Moving Toward Peace: An Analysis of the Concept of a Good Death

Am J Hosp Palliat Care. Aug-Sep 2006;23(4):277-86. doi: 10.1177/1049909106290380.

Abstract

One of the primary outcomes of end-of-life care should be the experience of a good death by the patient and the family. Yet there is no clear, shared understanding of what a good death is. This analysis of the concept of a good death has been guided by Rodgers' evolutionary method of concept analysis.(1) Forty-two articles were analyzed. There was the strong agreement that the concept of a good death was highly individual, changeable over time, and based on perspective and experience. Medical, nursing, and patient perspectives, as well as literature in sociology, include the following attributes of a good death, listed in order of frequency of appearance in the literature: being in control, being comfortable, sense of closure, affirmation/value of the dying person recognized, trust in care providers, recognition of impending death, beliefs and values honored, burden minimized, relationships optimized, appropriateness of death, leaving a legacy, and family care.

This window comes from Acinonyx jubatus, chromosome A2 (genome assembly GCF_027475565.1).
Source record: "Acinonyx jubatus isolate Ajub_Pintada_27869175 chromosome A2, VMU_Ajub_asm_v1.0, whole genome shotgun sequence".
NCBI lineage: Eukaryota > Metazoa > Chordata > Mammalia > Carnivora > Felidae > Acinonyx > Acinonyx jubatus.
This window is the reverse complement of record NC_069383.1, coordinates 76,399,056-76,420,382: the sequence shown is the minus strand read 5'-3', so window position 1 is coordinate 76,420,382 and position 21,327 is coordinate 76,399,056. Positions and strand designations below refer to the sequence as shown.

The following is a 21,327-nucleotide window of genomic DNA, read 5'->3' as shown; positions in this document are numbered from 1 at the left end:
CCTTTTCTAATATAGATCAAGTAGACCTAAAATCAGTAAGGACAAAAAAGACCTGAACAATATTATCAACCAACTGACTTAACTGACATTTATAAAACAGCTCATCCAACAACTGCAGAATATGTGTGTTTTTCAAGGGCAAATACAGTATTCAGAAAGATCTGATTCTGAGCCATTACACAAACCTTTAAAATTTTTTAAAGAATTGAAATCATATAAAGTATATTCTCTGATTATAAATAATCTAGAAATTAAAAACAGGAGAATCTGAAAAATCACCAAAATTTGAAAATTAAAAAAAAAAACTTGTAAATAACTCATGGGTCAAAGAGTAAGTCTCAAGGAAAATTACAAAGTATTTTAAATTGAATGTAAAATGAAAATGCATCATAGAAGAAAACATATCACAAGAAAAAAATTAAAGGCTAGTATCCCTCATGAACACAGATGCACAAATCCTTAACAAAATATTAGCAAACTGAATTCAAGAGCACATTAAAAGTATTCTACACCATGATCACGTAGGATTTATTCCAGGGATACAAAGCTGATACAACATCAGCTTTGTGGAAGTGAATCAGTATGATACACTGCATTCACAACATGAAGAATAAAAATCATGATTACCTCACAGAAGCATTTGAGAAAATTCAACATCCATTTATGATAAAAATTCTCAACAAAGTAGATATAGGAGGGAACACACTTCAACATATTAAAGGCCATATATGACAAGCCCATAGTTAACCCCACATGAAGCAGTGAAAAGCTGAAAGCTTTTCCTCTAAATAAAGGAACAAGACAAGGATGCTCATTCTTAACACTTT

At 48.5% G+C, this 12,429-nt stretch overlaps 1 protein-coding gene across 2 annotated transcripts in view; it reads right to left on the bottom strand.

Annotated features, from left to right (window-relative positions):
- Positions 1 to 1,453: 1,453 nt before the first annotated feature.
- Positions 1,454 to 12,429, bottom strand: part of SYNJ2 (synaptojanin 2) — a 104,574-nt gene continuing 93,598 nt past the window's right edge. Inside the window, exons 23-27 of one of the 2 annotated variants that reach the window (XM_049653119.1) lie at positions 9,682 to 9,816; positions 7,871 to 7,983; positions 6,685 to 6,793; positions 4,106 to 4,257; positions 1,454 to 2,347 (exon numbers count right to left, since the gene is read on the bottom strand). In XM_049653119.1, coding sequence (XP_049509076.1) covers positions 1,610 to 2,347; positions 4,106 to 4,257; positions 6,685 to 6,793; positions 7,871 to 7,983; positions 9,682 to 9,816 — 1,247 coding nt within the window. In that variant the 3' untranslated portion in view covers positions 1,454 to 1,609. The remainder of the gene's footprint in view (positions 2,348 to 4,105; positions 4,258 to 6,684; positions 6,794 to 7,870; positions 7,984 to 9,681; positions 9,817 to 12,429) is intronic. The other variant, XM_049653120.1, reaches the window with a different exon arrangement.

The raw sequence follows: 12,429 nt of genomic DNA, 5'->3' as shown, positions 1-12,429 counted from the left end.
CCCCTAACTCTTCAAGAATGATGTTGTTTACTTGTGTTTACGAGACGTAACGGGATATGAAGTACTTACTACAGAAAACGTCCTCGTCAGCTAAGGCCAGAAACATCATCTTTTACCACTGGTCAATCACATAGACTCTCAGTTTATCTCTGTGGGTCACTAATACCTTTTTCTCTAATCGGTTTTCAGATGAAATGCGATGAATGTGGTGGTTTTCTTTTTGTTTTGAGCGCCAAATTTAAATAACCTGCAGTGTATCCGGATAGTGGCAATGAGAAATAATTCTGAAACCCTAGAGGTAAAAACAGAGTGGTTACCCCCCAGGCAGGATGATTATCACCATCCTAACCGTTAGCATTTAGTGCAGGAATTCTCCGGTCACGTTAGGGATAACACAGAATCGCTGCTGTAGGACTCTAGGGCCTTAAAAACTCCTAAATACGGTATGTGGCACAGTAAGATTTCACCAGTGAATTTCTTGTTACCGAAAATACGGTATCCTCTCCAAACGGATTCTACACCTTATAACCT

Publication types

  • Research Support, N.I.H., Extramural
  • Review

MeSH terms

  • Attitude to Death*
  • Family Relations
  • Health Knowledge, Attitudes, Practice
  • Hospice Care / methods
  • Humans
  • Internal-External Control*
  • Mind-Body Relations, Metaphysical*
  • Palliative Care / methods
  • Right to Die*
  • Terminally Ill*
  • United States